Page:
FEX: Support for primary production (Special Supplement 3)

7.1 Introduction This section focuses on supporting agricultural production, in particular farming and livestock production, as livelihood strategies. Production support can...

FEX: Delivering Supplementary and Therapeutic Feeding in Darfur: coping with Insecurity

By Gwyneth Hogley Cotes, GOAL Gwyneth joined GOAL in November, 2005 as the Nutrition Coordinator for Darfur, Sudan. She has a BA in International Studies and Master of Public...

FEX: Nutrition among men and household food security in an internally displaced persons camp in Kenya

Summary of research* Location: Kenya What we know: Internally displaced persons (IDP) are vulnerable to nutrition and food insecurity. What this article adds: A 2013 study...

FEX: Rhino Camp, Uganda: A Refugee Perspective

By Grace Abu Late last year, nutritionist Grace Abu, visited the Rhino Refugee camp in Northern Uganda for a two day period to see family and friends. This article describes...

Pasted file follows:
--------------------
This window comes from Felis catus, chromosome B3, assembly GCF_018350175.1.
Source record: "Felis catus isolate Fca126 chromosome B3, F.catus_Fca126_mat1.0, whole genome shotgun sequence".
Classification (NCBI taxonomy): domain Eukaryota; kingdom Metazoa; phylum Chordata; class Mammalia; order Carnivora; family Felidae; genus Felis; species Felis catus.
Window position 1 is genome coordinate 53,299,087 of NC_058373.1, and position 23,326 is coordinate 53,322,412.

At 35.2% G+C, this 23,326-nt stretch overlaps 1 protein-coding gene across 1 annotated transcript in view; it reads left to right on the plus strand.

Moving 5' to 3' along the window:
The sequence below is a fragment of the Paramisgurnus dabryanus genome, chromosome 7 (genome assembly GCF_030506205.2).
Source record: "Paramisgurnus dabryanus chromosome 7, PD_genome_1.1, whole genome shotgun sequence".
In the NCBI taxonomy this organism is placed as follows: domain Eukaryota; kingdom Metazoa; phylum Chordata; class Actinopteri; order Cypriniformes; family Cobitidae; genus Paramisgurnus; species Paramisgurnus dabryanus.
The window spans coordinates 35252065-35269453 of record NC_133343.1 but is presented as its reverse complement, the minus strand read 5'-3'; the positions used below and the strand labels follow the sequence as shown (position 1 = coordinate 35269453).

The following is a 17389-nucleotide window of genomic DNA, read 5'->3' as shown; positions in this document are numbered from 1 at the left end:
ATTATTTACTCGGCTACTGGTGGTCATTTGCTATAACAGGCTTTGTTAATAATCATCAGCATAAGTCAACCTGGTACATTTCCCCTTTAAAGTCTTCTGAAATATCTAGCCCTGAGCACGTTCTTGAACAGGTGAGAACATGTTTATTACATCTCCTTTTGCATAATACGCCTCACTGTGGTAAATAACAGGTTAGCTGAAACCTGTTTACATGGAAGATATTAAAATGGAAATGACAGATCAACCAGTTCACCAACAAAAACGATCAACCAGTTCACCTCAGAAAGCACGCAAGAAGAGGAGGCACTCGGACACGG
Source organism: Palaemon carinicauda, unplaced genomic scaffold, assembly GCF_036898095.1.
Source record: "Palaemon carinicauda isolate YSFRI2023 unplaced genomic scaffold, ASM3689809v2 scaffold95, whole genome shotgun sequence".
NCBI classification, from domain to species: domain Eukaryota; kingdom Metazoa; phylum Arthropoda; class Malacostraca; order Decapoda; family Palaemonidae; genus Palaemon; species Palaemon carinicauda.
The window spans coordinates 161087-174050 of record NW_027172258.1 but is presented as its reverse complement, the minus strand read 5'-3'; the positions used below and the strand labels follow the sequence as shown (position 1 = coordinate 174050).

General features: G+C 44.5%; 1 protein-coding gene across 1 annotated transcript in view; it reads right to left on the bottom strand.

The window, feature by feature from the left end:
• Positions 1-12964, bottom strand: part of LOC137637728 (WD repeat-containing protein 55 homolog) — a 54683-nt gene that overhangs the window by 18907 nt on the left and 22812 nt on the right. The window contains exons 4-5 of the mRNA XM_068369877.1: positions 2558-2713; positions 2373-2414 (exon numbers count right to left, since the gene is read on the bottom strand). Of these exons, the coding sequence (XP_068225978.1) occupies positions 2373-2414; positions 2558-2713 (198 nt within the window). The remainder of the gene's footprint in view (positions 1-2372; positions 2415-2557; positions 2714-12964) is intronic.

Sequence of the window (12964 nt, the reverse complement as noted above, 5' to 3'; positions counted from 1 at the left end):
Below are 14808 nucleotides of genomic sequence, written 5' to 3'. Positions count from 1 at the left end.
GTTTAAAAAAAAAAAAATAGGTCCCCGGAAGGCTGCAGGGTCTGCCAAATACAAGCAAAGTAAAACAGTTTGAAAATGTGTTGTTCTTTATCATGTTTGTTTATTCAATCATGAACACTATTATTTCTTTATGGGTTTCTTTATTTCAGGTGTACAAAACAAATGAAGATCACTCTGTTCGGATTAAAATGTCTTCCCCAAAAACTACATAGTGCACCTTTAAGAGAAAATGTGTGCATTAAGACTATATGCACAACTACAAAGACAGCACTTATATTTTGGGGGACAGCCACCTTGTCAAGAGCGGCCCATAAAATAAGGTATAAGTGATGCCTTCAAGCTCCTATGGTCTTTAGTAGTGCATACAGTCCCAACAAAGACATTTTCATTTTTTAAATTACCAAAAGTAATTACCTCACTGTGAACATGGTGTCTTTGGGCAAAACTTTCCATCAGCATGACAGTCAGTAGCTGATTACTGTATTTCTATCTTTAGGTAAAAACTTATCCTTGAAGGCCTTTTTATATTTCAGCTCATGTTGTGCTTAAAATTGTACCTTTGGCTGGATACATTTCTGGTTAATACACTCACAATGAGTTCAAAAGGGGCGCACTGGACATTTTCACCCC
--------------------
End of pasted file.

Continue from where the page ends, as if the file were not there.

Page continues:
en-net: Senior Nutritionist MYAP - Uganda - Concern Worldwide

Reference: ES/SN/UG Country: Uganda Job Title: Senior Nutritionist MYAP Contract Grade: B Contract Length: 2 years Date Needed By: September 2012 New Post or Replacement:...

FEX: Micro-credit in refugee situations

Summary of published research1 Micro-credit and other types of loan programmes have not been widely attempted within refugee and internally displaced population (IDP) contexts...

FEX: Timely expansion of nutrition development activities in repose to an acute flooding emergency in Malawi

By Natasha Lelijveld, Elizabeth Molloy, Jennifer Weiss, Gwyneth Hogley Cotes Natasha Lelijveld has recently completed a nutrition research project in Blantyre, Malawi and is...

FEX: Sudan: The Perils of Aid

Edited from essay by John Ryle In the course of Sudan's long civil war it has become easy to create famine, easy both for the government and for factions in the south of the...

FEX: Participatory risk analysis and integrated interventions to increase resilience of pastoral communities in Northern Kenya

By Daniel Nyabera, Charles Matemo and Muriel Calo Daniel Nyabera is Food Security and Livelihoods Programme Manager, ACF-US, Yemen Mission. Daniel has over nine years of...

FEX: Non-food cash voucher programme for IDPs in Northern Syria